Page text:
It has been shown that a city can influence the way innovation emerges. Now recent research indicates that the structure of an urban area may restrict the social interaction which is a key factor for innovation.
Innovation often emerges from social interactions within cities, because, as Open Innovation Consultant Yassine Damil explains, “megacities have the advantage of bringing together people and talent.” But might a city’s structure also undermine the potential for innovation? Researchers Steven Farber and Xiao Li of the University of Utah have succeeded in proving that the structure of an urban space can simultaneously constrain and support the development of social relations. Their study* leads them to conclude that although the sheer size of a city tends to foster Social Interaction Potential (SIP), there are also other factors at work, such as decentralisation, and longer commutes to work, which have a more negative impact on the “level of opportunity for people to engage in face-to-face activities.”
Density fosters social interactions
The research attempts to define, for the 42 most populous cities in the United States, each having over a million people, the value of Social Interaction Potential and the characteristics which define it. Three factors are observable which tend to reduce SIP: decentralisation, i.e. the dispersion of population and industry over an urban sprawl; fragmentation, which refers to the scattered, non-linear use of the land in the urban space; and long travel between home and work or other meeting points. The research reveals that “the effect of decentralisation is more than seven times stronger than that of fragmentation, and nearly twenty times that of long travel.” This led the researchers to conclude that when residential or employment zones increase in density within a region, this increases the opportunities for SIP, even though it also tends to cause longer travel times due to congested roadways.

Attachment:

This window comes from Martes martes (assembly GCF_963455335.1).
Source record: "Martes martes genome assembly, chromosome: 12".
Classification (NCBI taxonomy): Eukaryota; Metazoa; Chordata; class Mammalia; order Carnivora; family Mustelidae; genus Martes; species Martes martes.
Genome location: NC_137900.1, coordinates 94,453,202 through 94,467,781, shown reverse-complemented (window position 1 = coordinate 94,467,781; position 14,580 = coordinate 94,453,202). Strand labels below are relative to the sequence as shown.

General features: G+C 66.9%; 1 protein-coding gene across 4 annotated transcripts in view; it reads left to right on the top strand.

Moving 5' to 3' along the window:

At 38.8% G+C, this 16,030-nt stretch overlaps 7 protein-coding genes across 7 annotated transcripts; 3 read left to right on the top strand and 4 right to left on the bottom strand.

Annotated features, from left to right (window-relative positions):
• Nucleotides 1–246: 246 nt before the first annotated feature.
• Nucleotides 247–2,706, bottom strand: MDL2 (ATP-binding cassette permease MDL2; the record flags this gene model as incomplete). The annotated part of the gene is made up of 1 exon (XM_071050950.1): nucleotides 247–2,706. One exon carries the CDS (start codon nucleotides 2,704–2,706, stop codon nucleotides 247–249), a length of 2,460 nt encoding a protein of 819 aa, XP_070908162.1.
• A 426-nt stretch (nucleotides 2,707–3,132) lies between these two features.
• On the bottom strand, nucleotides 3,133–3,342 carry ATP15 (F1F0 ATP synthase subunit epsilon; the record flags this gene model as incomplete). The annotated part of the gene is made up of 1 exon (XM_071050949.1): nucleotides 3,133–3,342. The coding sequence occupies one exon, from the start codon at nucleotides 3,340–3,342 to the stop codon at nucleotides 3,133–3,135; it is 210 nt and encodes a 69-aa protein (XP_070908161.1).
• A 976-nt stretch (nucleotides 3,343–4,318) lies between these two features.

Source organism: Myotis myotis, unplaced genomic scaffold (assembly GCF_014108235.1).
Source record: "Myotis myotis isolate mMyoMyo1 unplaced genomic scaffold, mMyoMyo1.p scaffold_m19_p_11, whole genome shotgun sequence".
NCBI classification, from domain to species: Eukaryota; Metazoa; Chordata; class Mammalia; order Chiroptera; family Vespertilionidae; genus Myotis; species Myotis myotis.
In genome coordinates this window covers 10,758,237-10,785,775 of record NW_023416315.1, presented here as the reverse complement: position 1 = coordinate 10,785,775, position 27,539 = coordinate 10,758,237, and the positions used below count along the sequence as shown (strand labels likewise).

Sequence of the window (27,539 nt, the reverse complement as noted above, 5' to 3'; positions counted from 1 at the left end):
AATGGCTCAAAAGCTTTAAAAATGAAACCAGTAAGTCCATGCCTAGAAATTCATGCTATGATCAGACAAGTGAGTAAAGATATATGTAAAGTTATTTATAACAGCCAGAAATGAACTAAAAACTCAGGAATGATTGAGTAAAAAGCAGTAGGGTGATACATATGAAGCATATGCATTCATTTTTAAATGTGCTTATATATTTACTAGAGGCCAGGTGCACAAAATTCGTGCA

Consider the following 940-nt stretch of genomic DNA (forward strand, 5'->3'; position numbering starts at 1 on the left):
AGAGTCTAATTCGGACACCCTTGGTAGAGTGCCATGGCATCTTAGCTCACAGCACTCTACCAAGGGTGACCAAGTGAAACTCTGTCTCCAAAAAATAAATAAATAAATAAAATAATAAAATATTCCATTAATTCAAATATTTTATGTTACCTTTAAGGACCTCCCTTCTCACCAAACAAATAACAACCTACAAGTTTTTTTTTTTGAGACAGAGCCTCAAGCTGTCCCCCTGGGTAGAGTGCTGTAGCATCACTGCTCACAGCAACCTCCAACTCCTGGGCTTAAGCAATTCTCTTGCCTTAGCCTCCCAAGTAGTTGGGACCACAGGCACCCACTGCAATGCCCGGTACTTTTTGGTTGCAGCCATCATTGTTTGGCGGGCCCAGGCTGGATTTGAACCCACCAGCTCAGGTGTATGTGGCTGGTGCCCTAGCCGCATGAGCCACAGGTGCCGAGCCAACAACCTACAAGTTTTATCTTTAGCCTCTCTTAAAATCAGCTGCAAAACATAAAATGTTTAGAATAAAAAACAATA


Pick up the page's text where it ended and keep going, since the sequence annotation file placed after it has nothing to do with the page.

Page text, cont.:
So how do these factors impacting on SIP actually affect collaboration, creativity and innovation? Although cities such as New York, Chicago and Seattle would appear not to have great potential for social interaction-driven innovation, given their highly decentralised structure and the long commutes undertaken by their populations, Yassine Damil takes a more nuanced view, commenting: “It seems to me that chance interactions rarely lead to innovation. Interaction may well lead to innovation when it takes place in spaces designed for the purpose, such as research facilities or conferences. It’s there that innovation seems most likely to emerge.”
*Urban Sprawl and Social Interaction Potential: an Empirical Analysis of Large Metropolitan Regions in the United States, by Steven Farber and Xiao Li, Department of Geography, University of Utah.